Archives for posts with tag: Greek Mythology

This week I’m recommending a Fantasy novel which features a rather unusual love-triangle involving a Man, a Dryad and a Minotaur. “The Forest of Forever” by Thomas Burnett Swann is set on the island of Crete around 1500 BCE. This novel, first published in America in 1971, is a prequel to “The Day of the Minotaur”, which originally appeared as a serial in Science Fantasy magazine under the title of “The Blue Monkeys”. A third story in this sequence was published after Swann’s death in a volume called “The Minotaur Trilogy” but I’ve never been able to get hold of this rare book. Fortunately old paperback copies of “The Forest of Forever” are easy to find – my Mayflower Books edition has a wonderful painting of a dryad by Brian Froud on the cover. This novel and the sequel are now also available as ebooks.

The story is told by Zoe, a 360 year old Dryad, who prides herself “on having enjoyed twice as many lovers as I have years.” She is one of the green-haired tree-nymphs who are bonded to mighty oaks in the Country of the Beasts. Most of Crete is inhabited by humans and ruled by King Minos but there is a great forest in the centre of the island which people are forbidden to enter. Inside this forest dwell the “Beasts”, creatures of legend such as Centaurs, Panisci (Goat Boys), Bear Girls, and Eunostos, the last of the Minotaurs.

Fifteen year-old Eunostos is a poet and craftsman whose best friends are a plump Paniscus called Partridge and Bion the Telchin “a three-foot, ant-like being” who makes exquisite jewellery. Eunostos regards Zoe as a kindly aunt but he’s madly in love with Kora, a beautiful young Dryad. Kora has dreams about visiting the great cities of Crete and meeting a valiant Man but she is unable to stray far from her oak. Meanwhile in the palace of Knossos, the king’s brother Prince Aeacus believes that a tree is whispering to him…

A time of peace and contentment is about to be shattered by two different groups of invaders – swarms of Bee-Folk known as the Thriae and Achaean warriors from the Greek mainland. The thieving Bee-Folk are ruled by seductive queens and one of them soon proves to be a danger to Kora and Eunostos. Zoe rallies her fellow Beasts to deal with this crisis but then a Man stumbles into the forbidden forest. Prince Aeacus has been wounded fighting a band of Achaean raiders. His meeting with Kora and Eunostos will have momentous  consequences for their personal lives and for the future of two threatened civilizations.

Thomas Burnett Swann (1928-1976) was an American college professor who studied and wrote poetry. He was also the author of quite a number of Fantasy novels and novellas; many of them inspired by pre-Christian civilizations. Swann doesn’t really fit into the tradition of meticulously researched Fantasy written by academics. His work is quirky and rather slapdash. He often reused ideas and produced several versions of the same story. He admits in an Afterword to “The Forest of Forever” that there are lots of inconsistencies between this novel and its sequel “The Day of the Minotaur”.  He was not a specialist in the culture and religions of the Ancient World. His rosy view of the far past as an era of sexual freedom and women’s liberation tells us more about the period at which the novels were written than about the complexities of the real Ancient World. As a scholar, I should probably disapprove of much of what Swann wrote but I’ve allowed myself to be seduced by the hippy charm of his fictional universe.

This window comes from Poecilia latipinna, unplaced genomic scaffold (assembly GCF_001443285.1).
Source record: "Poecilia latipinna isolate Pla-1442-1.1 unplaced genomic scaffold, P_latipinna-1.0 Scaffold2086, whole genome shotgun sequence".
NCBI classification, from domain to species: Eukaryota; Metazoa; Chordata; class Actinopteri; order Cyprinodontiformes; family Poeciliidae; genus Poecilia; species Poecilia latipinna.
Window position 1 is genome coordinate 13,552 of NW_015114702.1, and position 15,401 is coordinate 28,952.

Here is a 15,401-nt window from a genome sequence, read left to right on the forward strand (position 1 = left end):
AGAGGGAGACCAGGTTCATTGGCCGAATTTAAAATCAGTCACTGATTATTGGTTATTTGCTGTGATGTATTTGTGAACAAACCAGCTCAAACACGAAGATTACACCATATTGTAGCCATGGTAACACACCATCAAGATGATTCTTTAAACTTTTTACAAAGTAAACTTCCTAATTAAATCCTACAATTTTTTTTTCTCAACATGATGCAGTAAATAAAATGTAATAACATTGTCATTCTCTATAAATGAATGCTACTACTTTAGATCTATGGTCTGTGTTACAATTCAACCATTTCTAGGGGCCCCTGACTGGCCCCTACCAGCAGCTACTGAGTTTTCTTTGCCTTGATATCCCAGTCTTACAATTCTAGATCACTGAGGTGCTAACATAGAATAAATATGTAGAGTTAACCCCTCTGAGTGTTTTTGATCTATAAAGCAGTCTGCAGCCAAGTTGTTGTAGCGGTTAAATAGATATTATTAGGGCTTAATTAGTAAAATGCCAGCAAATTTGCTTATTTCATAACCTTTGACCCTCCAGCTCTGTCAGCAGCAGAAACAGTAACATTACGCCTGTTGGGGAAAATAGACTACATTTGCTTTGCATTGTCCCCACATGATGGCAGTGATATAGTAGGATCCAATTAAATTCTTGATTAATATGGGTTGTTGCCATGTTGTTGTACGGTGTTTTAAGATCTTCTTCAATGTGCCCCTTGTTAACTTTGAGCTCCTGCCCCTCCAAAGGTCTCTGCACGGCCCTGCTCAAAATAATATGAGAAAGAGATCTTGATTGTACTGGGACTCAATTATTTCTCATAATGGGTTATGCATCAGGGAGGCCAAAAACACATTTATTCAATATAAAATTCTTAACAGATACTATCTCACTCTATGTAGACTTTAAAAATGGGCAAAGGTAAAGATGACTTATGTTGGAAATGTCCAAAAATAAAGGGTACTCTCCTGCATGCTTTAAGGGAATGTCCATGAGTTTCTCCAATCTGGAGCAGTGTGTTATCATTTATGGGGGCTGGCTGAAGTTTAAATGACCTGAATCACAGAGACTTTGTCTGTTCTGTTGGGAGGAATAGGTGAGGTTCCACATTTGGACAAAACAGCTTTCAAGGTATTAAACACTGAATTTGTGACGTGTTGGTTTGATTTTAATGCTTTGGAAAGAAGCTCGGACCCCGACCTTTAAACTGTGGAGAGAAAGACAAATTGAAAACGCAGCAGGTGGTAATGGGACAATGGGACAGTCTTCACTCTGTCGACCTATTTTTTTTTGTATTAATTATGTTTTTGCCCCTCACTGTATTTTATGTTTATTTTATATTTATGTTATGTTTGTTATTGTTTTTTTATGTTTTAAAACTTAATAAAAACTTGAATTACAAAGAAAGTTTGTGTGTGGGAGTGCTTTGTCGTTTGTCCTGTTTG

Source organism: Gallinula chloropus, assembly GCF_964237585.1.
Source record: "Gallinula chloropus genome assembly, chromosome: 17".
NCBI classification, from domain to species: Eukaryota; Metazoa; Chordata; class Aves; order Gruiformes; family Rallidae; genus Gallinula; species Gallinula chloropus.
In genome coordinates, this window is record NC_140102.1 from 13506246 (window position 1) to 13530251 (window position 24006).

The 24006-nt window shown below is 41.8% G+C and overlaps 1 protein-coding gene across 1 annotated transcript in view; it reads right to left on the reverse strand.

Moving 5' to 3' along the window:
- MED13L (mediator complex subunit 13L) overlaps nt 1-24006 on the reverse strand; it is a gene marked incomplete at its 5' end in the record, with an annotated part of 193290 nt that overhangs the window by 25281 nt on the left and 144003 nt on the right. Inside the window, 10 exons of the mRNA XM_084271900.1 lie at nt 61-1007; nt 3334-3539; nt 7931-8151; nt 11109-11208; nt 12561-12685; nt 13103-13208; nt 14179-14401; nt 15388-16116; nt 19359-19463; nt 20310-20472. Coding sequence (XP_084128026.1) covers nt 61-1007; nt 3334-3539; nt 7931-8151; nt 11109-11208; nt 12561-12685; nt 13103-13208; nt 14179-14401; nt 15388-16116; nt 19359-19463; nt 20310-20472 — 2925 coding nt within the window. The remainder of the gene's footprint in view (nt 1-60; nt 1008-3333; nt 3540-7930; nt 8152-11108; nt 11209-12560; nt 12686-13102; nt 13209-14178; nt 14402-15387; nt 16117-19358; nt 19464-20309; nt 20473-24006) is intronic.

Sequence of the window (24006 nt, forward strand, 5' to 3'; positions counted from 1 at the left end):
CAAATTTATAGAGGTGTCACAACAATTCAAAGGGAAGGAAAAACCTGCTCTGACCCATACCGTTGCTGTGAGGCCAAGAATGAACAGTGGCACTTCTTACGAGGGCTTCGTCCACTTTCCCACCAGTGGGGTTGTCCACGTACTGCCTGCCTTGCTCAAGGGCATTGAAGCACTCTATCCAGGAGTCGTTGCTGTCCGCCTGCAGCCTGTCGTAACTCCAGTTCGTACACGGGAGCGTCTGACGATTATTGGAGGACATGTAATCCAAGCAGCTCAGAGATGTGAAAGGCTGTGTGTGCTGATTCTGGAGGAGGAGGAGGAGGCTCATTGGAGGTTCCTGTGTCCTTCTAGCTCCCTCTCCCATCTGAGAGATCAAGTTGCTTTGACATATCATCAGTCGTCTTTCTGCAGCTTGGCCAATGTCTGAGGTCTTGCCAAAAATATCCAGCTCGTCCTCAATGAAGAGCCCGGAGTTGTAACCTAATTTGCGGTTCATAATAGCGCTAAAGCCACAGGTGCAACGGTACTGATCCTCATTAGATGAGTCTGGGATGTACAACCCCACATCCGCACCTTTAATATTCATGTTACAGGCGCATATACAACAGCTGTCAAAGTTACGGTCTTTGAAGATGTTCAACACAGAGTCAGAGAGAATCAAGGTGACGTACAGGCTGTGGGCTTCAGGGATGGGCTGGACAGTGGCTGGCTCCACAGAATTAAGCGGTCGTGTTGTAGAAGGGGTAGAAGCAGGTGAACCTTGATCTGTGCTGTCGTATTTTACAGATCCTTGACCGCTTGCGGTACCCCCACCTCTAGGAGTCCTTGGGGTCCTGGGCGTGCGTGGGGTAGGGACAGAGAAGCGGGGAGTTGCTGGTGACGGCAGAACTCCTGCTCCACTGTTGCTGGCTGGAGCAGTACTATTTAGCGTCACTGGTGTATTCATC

Among the attractions of this particular novel are the beautifully described sylvan setting and the simple but idyllic lifestyles of its inhabitants. Zoe explains that, “we dwelt with our forest, we never tried to master her, wound her, crush her to our purposes…the forest was our home, but we were its guests and not its masters.” This is Eco-friendly Fantasy. The lovelorn Minotaur creates a delightful home in a hollow tree with windows shaped like crescent moons, a fountain decorated with sea-shells, bamboo furniture (odd for Minoan Crete) and moss-stuffed cushions. He tries to please Kora by offering her “a jar of roasted acorns, a tray of snails soaked in olive oil, a cheese of bear’s milk, a basket of delicate sparrow eggs, and a weasel pie.” Swann obviously enjoyed subverting mythical stereotypes. His red-maned Minotaur has the strength of a mighty bull but Eunostos is a sensitive soul who makes friends with other species. The Centaurs in this book are majestic and sometimes drunken warriors but they also hang wind-chimes in their windows and keep pet pigs. A Greek myth about a girl turned into a bear is transformed into a whole race of shy creatures, part bear and part girl, who gather blackberries and weave necklaces of Black-eyed Susans. Swann cheerily throws races of his own invention into the mix, such as the insectoid Telchins and Thriae.